Faced with a freeze on the license fee, the BBC has been forced to make cuts and it was suggested that nothing was too sacred to be dropped even its coverage of the prestigious Wimbledon tennis tournament. Despite its high viewing figures, it wasn't tough for the BBC to conclude that F1 had to be cut in some way in order to save its crown jewel of Wimbledon.
This created a dilemma for Ecclestone who said last month that "I will do my best to keep F1 on the BBC." He added that "the BBC have done a great job for us and we like their shows and the people obviously like it because so many are watching." It left the BBC with a decision: either break its contract by dropping F1 completely, a move which would have saddled it with a huge financial penalty, or find some way of reducing its annual fee. The most logical way of reducing its fee is to reduce the amount of coverage it gets and this is exactly what it did.
It wasn't that simple though. Reducing its coverage by half required finding a partner to broadcast the other 50% of races. There is good reason why the BBC turned to BSkyB.
Nevertheless, it certainly hasn't left Ecclestone out of pocket with F1 getting around £15m from the BBC under the new deal, which runs until 2018, with BSkyB paying an estimated £25m. Its premium is thought to be due to the fact that switching to pay-per-view could reduce F1's viewing figures and in turn dent the teams' sponsorship revenues which depend on wide exposure.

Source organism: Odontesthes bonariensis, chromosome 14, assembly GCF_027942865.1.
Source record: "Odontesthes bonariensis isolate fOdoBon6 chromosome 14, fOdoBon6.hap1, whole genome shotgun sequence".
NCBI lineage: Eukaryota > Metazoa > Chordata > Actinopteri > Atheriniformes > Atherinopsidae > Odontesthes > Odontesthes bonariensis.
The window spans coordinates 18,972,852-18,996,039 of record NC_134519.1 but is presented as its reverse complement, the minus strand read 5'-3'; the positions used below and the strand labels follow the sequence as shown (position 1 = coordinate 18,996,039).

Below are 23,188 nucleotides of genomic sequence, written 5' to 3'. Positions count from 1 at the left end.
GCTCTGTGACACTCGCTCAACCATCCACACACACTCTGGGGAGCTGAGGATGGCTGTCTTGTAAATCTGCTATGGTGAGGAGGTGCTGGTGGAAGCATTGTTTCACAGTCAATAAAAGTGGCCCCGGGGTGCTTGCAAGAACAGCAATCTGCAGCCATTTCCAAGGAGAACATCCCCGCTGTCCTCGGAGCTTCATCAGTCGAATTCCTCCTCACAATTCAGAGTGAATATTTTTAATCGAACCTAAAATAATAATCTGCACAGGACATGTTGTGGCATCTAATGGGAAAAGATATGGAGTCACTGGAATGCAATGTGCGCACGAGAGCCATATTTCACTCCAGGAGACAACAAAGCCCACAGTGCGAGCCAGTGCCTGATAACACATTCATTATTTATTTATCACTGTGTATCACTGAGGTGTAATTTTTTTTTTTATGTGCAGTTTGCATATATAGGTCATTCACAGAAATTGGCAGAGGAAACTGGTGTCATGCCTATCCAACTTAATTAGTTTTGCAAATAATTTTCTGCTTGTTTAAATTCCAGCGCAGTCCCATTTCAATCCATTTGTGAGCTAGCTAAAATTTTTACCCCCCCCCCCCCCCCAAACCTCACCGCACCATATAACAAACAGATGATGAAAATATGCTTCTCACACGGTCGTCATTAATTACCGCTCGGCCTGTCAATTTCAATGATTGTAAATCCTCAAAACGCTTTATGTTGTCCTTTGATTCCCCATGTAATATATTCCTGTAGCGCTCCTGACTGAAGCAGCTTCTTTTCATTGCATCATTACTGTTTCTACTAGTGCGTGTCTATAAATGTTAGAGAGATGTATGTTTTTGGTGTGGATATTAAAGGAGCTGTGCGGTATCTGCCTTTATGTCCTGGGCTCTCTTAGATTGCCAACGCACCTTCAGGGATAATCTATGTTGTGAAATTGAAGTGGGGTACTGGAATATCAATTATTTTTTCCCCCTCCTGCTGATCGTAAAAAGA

Earlier this month Ecclestone said "it isn't possible that F1 could go on to pay-TV, we wouldn't want to do that." Since the BBC will be broadcasting not only six races live, but also a highlights package for every race, Ecclestone has been able to stay true to his word. Nevertheless, the teams are likely to have initially seen this as a technicality. However, if BSkyB and BBC are together paying significantly more than was previously being received this will have improved the teams' moods since they share 50% of F1's profits as prize money.
Bearing this in mind, it may well be no coincidence that the teams reportedly had a hostile reaction to the deal on Friday morning, with talk that they may even try to torpedo it, but by the afternoon, once they had sat in on a joint meeting with Ecclestone in the Hungarian GP paddock, they started to show support. There were other significant factors at work too.
It is understood that the teams were not given more than 24 hours notice about the deal with many finding out from the media reports on Friday morning. The initial media reports and the press release about the deal did not state that the BBC will be broadcasting anything other than highlights for the half of the races which it won't be showing live. This hugely concerned many teams since the UK terrestrial coverage of those races would simply disappear.